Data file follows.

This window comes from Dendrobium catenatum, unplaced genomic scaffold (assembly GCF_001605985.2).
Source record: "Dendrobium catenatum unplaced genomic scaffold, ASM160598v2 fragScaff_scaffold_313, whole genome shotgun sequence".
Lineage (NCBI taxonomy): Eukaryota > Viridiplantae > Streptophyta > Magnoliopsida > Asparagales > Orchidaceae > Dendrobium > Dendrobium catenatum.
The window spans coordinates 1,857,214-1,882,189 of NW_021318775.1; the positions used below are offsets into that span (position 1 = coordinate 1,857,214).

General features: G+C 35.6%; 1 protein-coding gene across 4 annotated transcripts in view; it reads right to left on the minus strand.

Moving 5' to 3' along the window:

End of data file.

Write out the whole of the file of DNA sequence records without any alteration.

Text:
This window comes from Dendrobium catenatum, unplaced genomic scaffold (assembly GCF_001605985.2).
Source record: "Dendrobium catenatum unplaced genomic scaffold, ASM160598v2 fragScaff_scaffold_313, whole genome shotgun sequence".
Lineage (NCBI taxonomy): Eukaryota > Viridiplantae > Streptophyta > Magnoliopsida > Asparagales > Orchidaceae > Dendrobium > Dendrobium catenatum.
The window spans coordinates 1,857,214-1,882,189 of NW_021318775.1; the positions used below are offsets into that span (position 1 = coordinate 1,857,214).

General features: G+C 35.6%; 1 protein-coding gene across 4 annotated transcripts in view; it reads right to left on the minus strand.

Moving 5' to 3' along the window: